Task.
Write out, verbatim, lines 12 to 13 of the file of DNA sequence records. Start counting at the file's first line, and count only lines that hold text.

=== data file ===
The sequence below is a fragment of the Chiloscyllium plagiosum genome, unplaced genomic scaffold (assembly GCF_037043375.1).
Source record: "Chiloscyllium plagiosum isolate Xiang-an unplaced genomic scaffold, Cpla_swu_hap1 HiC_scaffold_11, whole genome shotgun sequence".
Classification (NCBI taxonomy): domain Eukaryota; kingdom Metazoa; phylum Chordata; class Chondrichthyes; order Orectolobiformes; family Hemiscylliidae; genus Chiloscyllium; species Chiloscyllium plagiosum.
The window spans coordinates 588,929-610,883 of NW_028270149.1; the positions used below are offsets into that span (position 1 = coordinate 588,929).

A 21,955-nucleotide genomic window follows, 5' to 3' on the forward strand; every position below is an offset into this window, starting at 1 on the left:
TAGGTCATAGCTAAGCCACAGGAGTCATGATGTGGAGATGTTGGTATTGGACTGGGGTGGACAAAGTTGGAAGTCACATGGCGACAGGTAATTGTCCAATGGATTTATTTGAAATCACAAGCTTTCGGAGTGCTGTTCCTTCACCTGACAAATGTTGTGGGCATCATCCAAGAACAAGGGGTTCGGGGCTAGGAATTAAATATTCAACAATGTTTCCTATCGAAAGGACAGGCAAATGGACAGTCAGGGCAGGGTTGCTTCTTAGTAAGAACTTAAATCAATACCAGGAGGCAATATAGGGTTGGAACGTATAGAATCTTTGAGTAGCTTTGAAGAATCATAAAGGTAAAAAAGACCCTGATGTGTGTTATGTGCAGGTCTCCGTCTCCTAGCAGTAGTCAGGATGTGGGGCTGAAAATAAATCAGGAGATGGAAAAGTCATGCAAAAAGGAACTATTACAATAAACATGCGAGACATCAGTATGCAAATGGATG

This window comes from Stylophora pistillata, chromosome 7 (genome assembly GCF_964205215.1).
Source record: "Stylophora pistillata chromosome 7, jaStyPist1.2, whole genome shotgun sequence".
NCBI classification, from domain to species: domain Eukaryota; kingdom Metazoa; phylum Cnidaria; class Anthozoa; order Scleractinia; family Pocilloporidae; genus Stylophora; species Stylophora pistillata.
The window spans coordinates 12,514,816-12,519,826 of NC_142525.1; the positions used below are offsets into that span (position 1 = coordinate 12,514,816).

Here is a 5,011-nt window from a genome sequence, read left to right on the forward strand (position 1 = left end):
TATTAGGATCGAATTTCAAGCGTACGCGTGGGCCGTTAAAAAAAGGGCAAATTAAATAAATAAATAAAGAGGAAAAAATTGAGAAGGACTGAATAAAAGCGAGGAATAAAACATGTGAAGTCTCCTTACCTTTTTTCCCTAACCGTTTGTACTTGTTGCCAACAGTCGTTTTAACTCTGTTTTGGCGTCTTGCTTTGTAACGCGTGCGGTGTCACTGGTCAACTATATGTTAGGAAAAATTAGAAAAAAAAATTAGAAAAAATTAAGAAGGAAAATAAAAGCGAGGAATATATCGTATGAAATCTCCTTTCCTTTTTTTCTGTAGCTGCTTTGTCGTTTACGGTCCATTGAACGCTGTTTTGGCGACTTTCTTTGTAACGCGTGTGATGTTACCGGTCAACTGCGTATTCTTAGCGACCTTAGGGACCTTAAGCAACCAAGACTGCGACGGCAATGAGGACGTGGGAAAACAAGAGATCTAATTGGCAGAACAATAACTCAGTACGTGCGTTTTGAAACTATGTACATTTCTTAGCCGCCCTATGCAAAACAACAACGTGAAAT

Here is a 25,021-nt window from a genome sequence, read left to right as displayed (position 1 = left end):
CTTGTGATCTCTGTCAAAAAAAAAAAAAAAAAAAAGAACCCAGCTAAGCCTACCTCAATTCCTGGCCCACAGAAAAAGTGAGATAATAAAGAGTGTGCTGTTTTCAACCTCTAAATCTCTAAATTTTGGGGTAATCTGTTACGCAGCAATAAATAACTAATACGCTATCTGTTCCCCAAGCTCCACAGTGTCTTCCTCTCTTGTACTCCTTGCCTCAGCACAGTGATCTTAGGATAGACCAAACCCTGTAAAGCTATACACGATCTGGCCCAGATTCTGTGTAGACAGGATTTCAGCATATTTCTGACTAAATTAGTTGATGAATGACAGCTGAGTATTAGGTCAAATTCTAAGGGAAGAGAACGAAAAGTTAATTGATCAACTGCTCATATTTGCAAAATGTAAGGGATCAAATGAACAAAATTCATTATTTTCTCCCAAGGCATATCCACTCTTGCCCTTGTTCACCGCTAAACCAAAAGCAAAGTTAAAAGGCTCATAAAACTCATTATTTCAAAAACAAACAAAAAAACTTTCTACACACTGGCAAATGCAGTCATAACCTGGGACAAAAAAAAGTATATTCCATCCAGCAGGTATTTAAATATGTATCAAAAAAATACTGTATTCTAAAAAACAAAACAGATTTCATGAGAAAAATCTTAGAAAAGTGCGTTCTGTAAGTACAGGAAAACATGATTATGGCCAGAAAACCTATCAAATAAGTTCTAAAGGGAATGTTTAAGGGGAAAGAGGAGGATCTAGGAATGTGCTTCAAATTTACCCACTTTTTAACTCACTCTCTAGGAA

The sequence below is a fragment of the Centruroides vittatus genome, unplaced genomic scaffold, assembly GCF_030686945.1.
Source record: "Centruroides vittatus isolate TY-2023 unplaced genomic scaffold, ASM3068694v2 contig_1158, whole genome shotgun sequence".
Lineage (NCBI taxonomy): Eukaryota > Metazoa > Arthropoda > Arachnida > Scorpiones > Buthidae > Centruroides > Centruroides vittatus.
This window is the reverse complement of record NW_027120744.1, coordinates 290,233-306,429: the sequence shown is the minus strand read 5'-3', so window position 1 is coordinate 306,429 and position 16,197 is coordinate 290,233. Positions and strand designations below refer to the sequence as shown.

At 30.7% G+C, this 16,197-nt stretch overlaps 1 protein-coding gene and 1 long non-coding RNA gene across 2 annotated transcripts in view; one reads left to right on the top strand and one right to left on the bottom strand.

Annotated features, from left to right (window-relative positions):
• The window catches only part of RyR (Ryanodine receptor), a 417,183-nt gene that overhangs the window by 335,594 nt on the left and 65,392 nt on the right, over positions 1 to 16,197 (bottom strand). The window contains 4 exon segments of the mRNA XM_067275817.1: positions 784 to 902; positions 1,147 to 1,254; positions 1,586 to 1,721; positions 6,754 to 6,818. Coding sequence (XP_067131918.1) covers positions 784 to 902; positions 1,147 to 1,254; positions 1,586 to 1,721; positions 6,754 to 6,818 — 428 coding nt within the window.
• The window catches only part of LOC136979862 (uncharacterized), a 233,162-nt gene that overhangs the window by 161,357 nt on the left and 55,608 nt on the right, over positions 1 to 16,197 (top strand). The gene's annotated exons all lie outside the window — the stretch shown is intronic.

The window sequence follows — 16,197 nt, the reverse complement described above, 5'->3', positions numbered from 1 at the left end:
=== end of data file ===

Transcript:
TATTAGGATCGAATTTCAAGCGTACGCGTGGGCCGTTAAAAAAAGGGCAAATTAAATAAATAAATAAAGAGGAAAAAATTGAGAAGGACTGAATAAAAGCGAGGAATAAAACATGTGAAGTCTCCTTACCTTTTTTCCCTAACCGTTTGTACTTGTTGCCAACAGTCGTTTTAACTCTGTTTTGGCGTCTTGCTTTGTAACGCGTGCGGTGTCACTGGTCAACTATATGTTAGGAAAAATTAGAAAAAAAAATTAGAAAAAATTAAGAAGGAAAATAAAAGCGAGGAATATATCGTATGAAATCTCCTTTCCTTTTTTTCTGTAGCTGCTTTGTCGTTTACGGTCCATTGAACGCTGTTTTGGCGACTTTCTTTGTAACGCGTGTGATGTTACCGGTCAACTGCGTATTCTTAGCGACCTTAGGGACCTTAAGCAACCAAGACTGCGACGGCAATGAGGACGTGGGAAAACAAGAGATCTAATTGGCAGAACAATAACTCAGTACGTGCGTTTTGAAACTATGTACATTTCTTAGCCGCCCTATGCAAAACAACAACGTGAAAT

Here is a 25,021-nt window from a genome sequence, read left to right as displayed (position 1 = left end):